Fox Peninsula Theatre v. Industrial Acc. Com. , 3 Cal.2d 655
FOX PENINSULA THEATRE (a Corporation) et al., Petitioners, v. INDUSTRIAL ACCIDENT COMMISSION, and HARRY GRANT, Jr., a Minor, etc., Respondents.
R. P. Wisecarver for Petitioners.
Everett A. Corten and Keith & Creede for Respondents.
This case is before us on a writ to review an award of the Industrial Accident Commission in favor of the minor, Harry Grant, who was injured by a fall from a car in which he was being transported with others who were distributing advertising matter for the Fox Peninsula Theatre. He was at the time of the injury eighteen years old. The commission found the percentage of permanent disability to be 59 3/4. [3 Cal.2d 656]
The sole question for determination here is whether the evidence supports the following finding of the commission: "The foregoing disability indemnity is based on average earnings of $25 weekly, which is deemed to be the weekly sum that under ordinary circumstances he would probably have been able to earn after attaining the age of 21 years in the occupation in which he was employed at the time of injury, had he not been injured."
This finding was made under section 12 (c) of the Workmen's Compensation, Insurance and Safety Act of 1917, as amended (Deering's Gen. Laws, 1931), which provides: "If the injured employee is under twenty-one years of age, and his incapacity is permanent, his average weekly earnings shall be deemed, within the limits fixed, to be the weekly sum that under ordinary circumstances he would probably be able to earn after attaining the age of twenty-one years, in the occupation in which he was employed at the time of injury or in any occupation to which he would reasonably have been promoted if he had not been injured, and if such probable earnings after attaining the age of twenty-one years cannot reasonably be determined, such average weekly earnings shall be based upon three dollars a day for a six-day week." It is the contention of petitioners that the applicant's probable earnings at age twenty-one could not reasonably be determined and that the statutory basis of $3 a day for a six-day week should have been used in computing the compensation.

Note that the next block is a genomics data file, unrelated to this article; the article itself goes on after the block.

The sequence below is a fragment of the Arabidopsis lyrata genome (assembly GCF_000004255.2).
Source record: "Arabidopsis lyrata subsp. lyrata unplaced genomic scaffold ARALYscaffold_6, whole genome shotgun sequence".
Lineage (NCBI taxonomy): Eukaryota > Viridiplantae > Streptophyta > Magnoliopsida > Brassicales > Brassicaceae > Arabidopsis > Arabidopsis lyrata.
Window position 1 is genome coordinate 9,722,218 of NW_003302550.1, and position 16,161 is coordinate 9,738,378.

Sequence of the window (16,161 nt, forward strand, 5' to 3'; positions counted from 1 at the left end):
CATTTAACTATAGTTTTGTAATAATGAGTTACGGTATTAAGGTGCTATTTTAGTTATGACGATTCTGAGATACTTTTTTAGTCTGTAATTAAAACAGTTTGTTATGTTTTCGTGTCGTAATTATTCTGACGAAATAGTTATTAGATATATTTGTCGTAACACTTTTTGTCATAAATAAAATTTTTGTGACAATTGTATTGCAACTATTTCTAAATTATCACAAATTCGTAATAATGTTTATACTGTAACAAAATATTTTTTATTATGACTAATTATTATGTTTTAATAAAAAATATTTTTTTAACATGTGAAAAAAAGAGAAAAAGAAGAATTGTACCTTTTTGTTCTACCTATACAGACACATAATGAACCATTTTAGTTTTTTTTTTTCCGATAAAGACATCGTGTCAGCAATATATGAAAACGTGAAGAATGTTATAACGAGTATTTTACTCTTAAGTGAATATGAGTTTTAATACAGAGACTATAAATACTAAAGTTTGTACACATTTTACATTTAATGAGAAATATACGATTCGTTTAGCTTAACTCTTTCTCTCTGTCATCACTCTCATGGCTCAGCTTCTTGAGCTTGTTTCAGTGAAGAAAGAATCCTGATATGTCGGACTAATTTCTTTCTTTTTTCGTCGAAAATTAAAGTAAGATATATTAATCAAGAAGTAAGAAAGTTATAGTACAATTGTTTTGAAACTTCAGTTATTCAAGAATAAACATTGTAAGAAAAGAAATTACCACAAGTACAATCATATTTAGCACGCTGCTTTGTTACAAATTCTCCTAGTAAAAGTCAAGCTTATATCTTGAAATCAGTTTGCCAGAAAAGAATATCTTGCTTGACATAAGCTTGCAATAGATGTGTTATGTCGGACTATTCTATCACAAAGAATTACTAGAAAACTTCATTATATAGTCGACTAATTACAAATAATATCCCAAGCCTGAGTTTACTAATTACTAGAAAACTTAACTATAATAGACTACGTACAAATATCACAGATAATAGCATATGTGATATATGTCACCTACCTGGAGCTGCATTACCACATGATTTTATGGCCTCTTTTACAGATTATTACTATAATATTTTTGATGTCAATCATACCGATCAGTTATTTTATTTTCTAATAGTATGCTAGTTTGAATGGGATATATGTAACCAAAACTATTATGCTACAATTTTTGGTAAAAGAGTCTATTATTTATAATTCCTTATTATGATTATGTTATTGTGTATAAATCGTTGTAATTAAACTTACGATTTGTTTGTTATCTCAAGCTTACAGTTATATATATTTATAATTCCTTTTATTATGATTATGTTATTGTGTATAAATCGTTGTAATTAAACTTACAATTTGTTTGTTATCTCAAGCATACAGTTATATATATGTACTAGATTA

We have concluded that the evidence before the commission supported the finding complained of and hence it cannot be disturbed. The evidence upon which this finding is based shows that Harry Grant was eighteen at the time of the injury, which occurred on September 10, 1932; that he began work for the Fox Peninsula Theatre in 1928 on a part-time job as an usher, working from two to four hours a day with some extra work, at 30 cents an hour; that he quit in 1930 and went to sea as a cadet, returning to Burlingame in 1931 where he did odd jobs, also working for the Peninsula Theatre as a substitute usher at 30 cents an hour; that the theatre had the ushers distribute circulars from time to time and also got in additional men who were also paid 30 cents an hour; that Harry Grant had planned to take up aviation and was going to school a period in the [3 Cal.2d 657] morning studying mathematics and that he neither intended to follow the sea nor to remain in the show business. Not being a regular usher, Grant was definitely occupied in distributing circulars at the time of his injury. As to his probable earnings in that occupation at the age of twenty- one, we have the testimony of R. S. Hunter, who was in the business of distributing advertising in Oakland, that any man regardless of his education or intelligence would earn in that occupation $3 a day for an eight-hour day, that if he had reasonable ability he could become a crew manager in about three months at $3.50 a day, the top for men on the street being $4, which he could obtain in another three months or so, that the usual man averages five days a week, but a certain number of the best men work fairly steadily six days a week, that there are other positions to work up to and that a boy like Harry Grant, whom the witness had known for years, starting at sixteen, working part time for two years and then steadily for three years, would be making not less than $100 a month at the age of twenty-one.
This, we think, affords a reasonable basis for the estimate that if Harry Grant had not been injured and had continued in the occupation in which he was engaged at the time of injury, he would probably have been earning a weekly wage of $25 at the age of twenty-one.
The award is affirmed.
Shenk, J., Curtis, J., Preston, J., and Waste, C.J., concurred.
|Fri, 05/24/1935||3 Cal.2d 655||Review - Civil Appeal||Opinion issued|
|1||FOX PENINSULA THEATRE (a Corporation) et al., Petitioners, v. INDUSTRIAL ACCIDENT COMMISSION, and HARRY GRANT, Jr., a Minor, etc. (Respondent)|
|2||FOX PENINSULA THEATRE (a Corporation) et al. (Petitioners)|
|3||INDUSTRIAL ACCIDENT COMMISSION, and HARRY GRANT, Jr., a Minor, etc. (Respondent)|
|May 24 1935||Opinion: Affirmed|